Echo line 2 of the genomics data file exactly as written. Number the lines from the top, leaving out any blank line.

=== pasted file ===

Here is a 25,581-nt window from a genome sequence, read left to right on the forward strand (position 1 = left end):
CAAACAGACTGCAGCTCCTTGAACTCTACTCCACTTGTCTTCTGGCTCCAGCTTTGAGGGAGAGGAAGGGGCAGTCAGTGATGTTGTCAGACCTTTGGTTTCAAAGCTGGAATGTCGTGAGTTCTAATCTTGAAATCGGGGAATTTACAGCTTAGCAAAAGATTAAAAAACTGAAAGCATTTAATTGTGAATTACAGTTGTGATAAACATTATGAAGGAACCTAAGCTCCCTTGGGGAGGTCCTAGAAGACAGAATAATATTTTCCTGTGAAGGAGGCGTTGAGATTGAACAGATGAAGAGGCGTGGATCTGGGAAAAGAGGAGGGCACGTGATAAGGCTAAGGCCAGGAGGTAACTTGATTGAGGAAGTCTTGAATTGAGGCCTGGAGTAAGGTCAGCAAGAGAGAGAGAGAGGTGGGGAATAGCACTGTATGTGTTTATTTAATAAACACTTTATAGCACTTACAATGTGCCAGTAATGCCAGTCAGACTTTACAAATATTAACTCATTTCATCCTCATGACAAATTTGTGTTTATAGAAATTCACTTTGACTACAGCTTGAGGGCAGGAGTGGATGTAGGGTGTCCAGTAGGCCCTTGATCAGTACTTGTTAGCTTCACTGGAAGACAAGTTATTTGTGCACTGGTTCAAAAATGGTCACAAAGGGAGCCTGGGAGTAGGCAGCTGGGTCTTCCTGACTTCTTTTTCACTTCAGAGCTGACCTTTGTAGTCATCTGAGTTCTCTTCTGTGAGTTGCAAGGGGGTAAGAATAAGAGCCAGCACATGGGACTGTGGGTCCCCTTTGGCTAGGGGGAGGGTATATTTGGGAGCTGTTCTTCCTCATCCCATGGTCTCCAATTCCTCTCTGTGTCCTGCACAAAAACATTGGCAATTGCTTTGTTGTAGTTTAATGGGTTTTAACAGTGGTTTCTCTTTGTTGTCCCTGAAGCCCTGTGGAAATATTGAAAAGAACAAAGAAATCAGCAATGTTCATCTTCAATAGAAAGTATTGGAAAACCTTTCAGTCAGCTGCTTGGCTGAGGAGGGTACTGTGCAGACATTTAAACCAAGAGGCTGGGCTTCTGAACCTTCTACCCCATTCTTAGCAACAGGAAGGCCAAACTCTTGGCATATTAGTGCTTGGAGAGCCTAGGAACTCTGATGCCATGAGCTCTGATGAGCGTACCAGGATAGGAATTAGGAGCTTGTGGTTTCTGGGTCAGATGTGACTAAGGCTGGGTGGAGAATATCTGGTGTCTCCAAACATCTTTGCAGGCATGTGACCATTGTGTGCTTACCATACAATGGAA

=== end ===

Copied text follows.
CAAACAGACTGCAGCTCCTTGAACTCTACTCCACTTGTCTTCTGGCTCCAGCTTTGAGGGAGAGGAAGGGGCAGTCAGTGATGTTGTCAGACCTTTGGTTTCAAAGCTGGAATGTCGTGAGTTCTAATCTTGAAATCGGGGAATTTACAGCTTAGCAAAAGATTAAAAAACTGAAAGCATTTAATTGTGAATTACAGTTGTGATAAACATTATGAAGGAACCTAAGCTCCCTTGGGGAGGTCCTAGAAGACAGAATAATATTTTCCTGTGAAGGAGGCGTTGAGATTGAACAGATGAAGAGGCGTGGATCTGGGAAAAGAGGAGGGCACGTGATAAGGCTAAGGCCAGGAGGTAACTTGATTGAGGAAGTCTTGAATTGAGGCCTGGAGTAAGGTCAGCAAGAGAGAGAGAGAGGTGGGGAATAGCACTGTATGTGTTTATTTAATAAACACTTTATAGCACTTACAATGTGCCAGTAATGCCAGTCAGACTTTACAAATATTAACTCATTTCATCCTCATGACAAATTTGTGTTTATAGAAATTCACTTTGACTACAGCTTGAGGGCAGGAGTGGATGTAGGGTGTCCAGTAGGCCCTTGATCAGTACTTGTTAGCTTCACTGGAAGACAAGTTATTTGTGCACTGGTTCAAAAATGGTCACAAAGGGAGCCTGGGAGTAGGCAGCTGGGTCTTCCTGACTTCTTTTTCACTTCAGAGCTGACCTTTGTAGTCATCTGAGTTCTCTTCTGTGAGTTGCAAGGGGGTAAGAATAAGAGCCAGCACATGGGACTGTGGGTCCCCTTTGGCTAGGGGGAGGGTATATTTGGGAGCTGTTCTTCCTCATCCCATGGTCTCCAATTCCTCTCTGTGTCCTGCACAAAAACATTGGCAATTGCTTTGTTGTAGTTTAATGGGTTTTAACAGTGGTTTCTCTTTGTTGTCCCTGAAGCCCTGTGGAAATATTGAAAAGAACAAAGAAATCAGCAATGTTCATCTTCAATAGAAAGTATTGGAAAACCTTTCAGTCAGCTGCTTGGCTGAGGAGGGTACTGTGCAGACATTTAAACCAAGAGGCTGGGCTTCTGAACCTTCTACCCCATTCTTAGCAACAGGAAGGCCAAACTCTTGGCATATTAGTGCTTGGAGAGCCTAGGAACTCTGATGCCATGAGCTCTGATGAGCGTACCAGGATAGGAATTAGGAGCTTGTGGTTTCTGGGTCAGATGTGACTAAGGCTGGGTGGAGAATATCTGGTGTCTCCAAACATCTTTGCAGGCATGTGACCATTGTGTGCTTACCATACAATGGAA